Democrats Seek to Drive Wedge Between Trump and GOP on Outsourcing

Schumer joins with CAP Action Fund, labor to launch outsourcing tracker

New York Sen. Charles E. Schumer, center, is leading the Senate Democratic Caucus in pushing President-elect Donald Trump on outsourcing. (Tom Williams/CQ Roll Call file photo)
New York Sen. Charles E. Schumer, center, is leading the Senate Democratic Caucus in pushing President-elect Donald Trump on outsourcing. (Tom Williams/CQ Roll Call file photo)
Posted December 8, 2016 at 8:20pm

The incoming Senate minority leader along with other Democrats and organized labor are trying to drive a wedge between congressional Republicans and President-elect Donald Trump over the issue of outsourcing.

The potential for common ground between Trump and Democrats is getting an early test, with Sen. Charles E. Schumer of New York pushing Trump to weigh in against the move by House Republicans to exclude “Buy America” language from a water infrastructure bill.

“The simple question before our Republican colleagues was, ‘Should American steel be used to rebuild America’s infrastructure?’ They up and said no,” Schumer said. “Those are not the kind of policies the president-elect talked about in his campaign. We’re asking him to weigh in on this issue, to tell the Republicans in the House and Senate, put back the ‘Buy America’ provision, plain and simple.”

Schumer appeared with Michigan Democratic Sen. Gary Peters, as well as Center for American Progress Action Fund CEO Neera Tanden and Leo Gerard of the United Steelworkers at the Capitol to launch a new effort to keep track of American jobs eliminated as a result of moves overseas.

“There is no question that is something that the caucus is united in — the ‘Buy America’ — that if you are using federal dollars, those federal dollars should go to American workers, and is something that will be a focus of my caucus on this bill and other bills as well,” Peters said.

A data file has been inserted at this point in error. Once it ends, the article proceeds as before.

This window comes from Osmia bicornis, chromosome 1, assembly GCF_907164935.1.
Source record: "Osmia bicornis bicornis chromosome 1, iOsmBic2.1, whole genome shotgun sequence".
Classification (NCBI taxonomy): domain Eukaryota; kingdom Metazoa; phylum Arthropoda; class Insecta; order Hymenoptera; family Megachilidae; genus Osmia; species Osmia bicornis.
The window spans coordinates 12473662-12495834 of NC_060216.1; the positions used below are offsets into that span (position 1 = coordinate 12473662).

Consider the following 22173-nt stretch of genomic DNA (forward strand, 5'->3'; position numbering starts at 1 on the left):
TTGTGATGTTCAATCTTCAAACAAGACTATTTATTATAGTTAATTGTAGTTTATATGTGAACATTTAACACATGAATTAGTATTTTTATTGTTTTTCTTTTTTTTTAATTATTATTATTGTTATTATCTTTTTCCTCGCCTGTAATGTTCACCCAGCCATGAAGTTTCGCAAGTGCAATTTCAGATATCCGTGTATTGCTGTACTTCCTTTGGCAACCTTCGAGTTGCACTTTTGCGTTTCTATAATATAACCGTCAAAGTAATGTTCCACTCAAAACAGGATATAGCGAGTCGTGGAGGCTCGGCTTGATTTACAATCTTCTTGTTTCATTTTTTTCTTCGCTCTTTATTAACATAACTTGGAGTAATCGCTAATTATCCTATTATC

The House Rules Committee on Wednesday rejected language that would have required drinking water projects authorized by the water bill to use U.S.-made steel and iron.

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Peters will nonetheless vote in favor of limiting debate on the water resources package since it appears to be the only vehicle for authorizing $170 million in assistance that the city of Flint, Michigan, needs to replace its lead-tainted pipes.

“The president-elect has talked about Buy America in the past, it would be excellent to have his leadership with Republicans,” Tanden said. “It shouldn’t be up to Democrats to hold this bill up.”

“Donald Trump promised that he would keep American jobs from being shipped overseas, and we really just want to keep him to that promise. It’s hard to trust that talk on outsourcing when so many businesses he’s had have actually shipped jobs overseas,” Tanden said.

Tanden said the new tracking effort seeks to use publicly available data to track U.S. jobs that are transferred overseas during the Trump administration, and suggested that Trump himself could use it to call out companies that are outsourcing processes and services.

Speaking separately, Massachusetts Democratic Sen. Edward J. Markey said the emphasis on manufacturing could be the basis of an alliance with the incoming administration.

“‘Buy America’ is the heart of what the Democratic Party stands for and Donald Trump says he stands for as well. So this gives us a chance to kind of pair up Democrat with Trump philosophy in order to advance that goal,” Markey said.

Bridget Bowman contributed to this report.